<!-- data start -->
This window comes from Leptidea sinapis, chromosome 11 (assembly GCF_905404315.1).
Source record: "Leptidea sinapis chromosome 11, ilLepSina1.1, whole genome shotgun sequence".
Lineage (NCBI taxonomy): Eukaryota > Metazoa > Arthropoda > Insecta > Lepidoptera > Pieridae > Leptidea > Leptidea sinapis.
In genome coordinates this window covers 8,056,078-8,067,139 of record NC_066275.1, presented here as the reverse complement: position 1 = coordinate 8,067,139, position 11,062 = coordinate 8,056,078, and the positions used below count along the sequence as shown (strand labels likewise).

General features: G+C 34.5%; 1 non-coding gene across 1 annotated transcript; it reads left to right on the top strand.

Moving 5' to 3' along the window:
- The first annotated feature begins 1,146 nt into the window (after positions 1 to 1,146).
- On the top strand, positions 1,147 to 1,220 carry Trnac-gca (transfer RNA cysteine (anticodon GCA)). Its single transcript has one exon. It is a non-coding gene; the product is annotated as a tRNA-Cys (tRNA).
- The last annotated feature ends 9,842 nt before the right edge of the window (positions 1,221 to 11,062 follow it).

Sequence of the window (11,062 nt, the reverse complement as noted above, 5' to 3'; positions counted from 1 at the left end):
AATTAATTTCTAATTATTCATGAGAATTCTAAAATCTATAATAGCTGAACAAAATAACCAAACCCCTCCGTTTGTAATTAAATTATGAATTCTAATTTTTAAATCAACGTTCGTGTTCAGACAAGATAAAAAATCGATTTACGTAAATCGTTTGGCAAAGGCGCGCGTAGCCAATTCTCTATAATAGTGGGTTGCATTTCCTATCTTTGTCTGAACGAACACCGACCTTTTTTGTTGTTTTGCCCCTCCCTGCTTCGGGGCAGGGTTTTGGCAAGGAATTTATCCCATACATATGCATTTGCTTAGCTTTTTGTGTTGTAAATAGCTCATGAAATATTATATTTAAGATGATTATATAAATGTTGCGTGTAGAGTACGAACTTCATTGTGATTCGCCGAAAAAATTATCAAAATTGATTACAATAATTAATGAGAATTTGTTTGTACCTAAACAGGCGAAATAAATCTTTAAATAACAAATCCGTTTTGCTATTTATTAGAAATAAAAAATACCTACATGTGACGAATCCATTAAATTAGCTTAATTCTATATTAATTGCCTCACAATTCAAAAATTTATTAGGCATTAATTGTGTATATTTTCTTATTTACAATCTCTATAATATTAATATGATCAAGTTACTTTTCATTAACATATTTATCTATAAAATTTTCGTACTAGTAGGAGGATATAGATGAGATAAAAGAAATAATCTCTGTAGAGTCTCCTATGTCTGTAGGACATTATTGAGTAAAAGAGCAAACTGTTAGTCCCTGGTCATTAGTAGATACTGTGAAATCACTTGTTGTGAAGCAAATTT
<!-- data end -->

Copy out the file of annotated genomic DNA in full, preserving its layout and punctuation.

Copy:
This window comes from Leptidea sinapis, chromosome 11 (assembly GCF_905404315.1).
Source record: "Leptidea sinapis chromosome 11, ilLepSina1.1, whole genome shotgun sequence".
Lineage (NCBI taxonomy): Eukaryota > Metazoa > Arthropoda > Insecta > Lepidoptera > Pieridae > Leptidea > Leptidea sinapis.
In genome coordinates this window covers 8,056,078-8,067,139 of record NC_066275.1, presented here as the reverse complement: position 1 = coordinate 8,067,139, position 11,062 = coordinate 8,056,078, and the positions used below count along the sequence as shown (strand labels likewise).

General features: G+C 34.5%; 1 non-coding gene across 1 annotated transcript; it reads left to right on the top strand.

Moving 5' to 3' along the window:
- The first annotated feature begins 1,146 nt into the window (after positions 1 to 1,146).
- On the top strand, positions 1,147 to 1,220 carry Trnac-gca (transfer RNA cysteine (anticodon GCA)). Its single transcript has one exon. It is a non-coding gene; the product is annotated as a tRNA-Cys (tRNA).
- The last annotated feature ends 9,842 nt before the right edge of the window (positions 1,221 to 11,062 follow it).

Sequence of the window (11,062 nt, the reverse complement as noted above, 5' to 3'; positions counted from 1 at the left end):
AATTAATTTCTAATTATTCATGAGAATTCTAAAATCTATAATAGCTGAACAAAATAACCAAACCCCTCCGTTTGTAATTAAATTATGAATTCTAATTTTTAAATCAACGTTCGTGTTCAGACAAGATAAAAAATCGATTTACGTAAATCGTTTGGCAAAGGCGCGCGTAGCCAATTCTCTATAATAGTGGGTTGCATTTCCTATCTTTGTCTGAACGAACACCGACCTTTTTTGTTGTTTTGCCCCTCCCTGCTTCGGGGCAGGGTTTTGGCAAGGAATTTATCCCATACATATGCATTTGCTTAGCTTTTTGTGTTGTAAATAGCTCATGAAATATTATATTTAAGATGATTATATAAATGTTGCGTGTAGAGTACGAACTTCATTGTGATTCGCCGAAAAAATTATCAAAATTGATTACAATAATTAATGAGAATTTGTTTGTACCTAAACAGGCGAAATAAATCTTTAAATAACAAATCCGTTTTGCTATTTATTAGAAATAAAAAATACCTACATGTGACGAATCCATTAAATTAGCTTAATTCTATATTAATTGCCTCACAATTCAAAAATTTATTAGGCATTAATTGTGTATATTTTCTTATTTACAATCTCTATAATATTAATATGATCAAGTTACTTTTCATTAACATATTTATCTATAAAATTTTCGTACTAGTAGGAGGATATAGATGAGATAAAAGAAATAATCTCTGTAGAGTCTCCTATGTCTGTAGGACATTATTGAGTAAAAGAGCAAACTGTTAGTCCCTGGTCATTAGTAGATACTGTGAAATCACTTGTTGTGAAGCAAATTT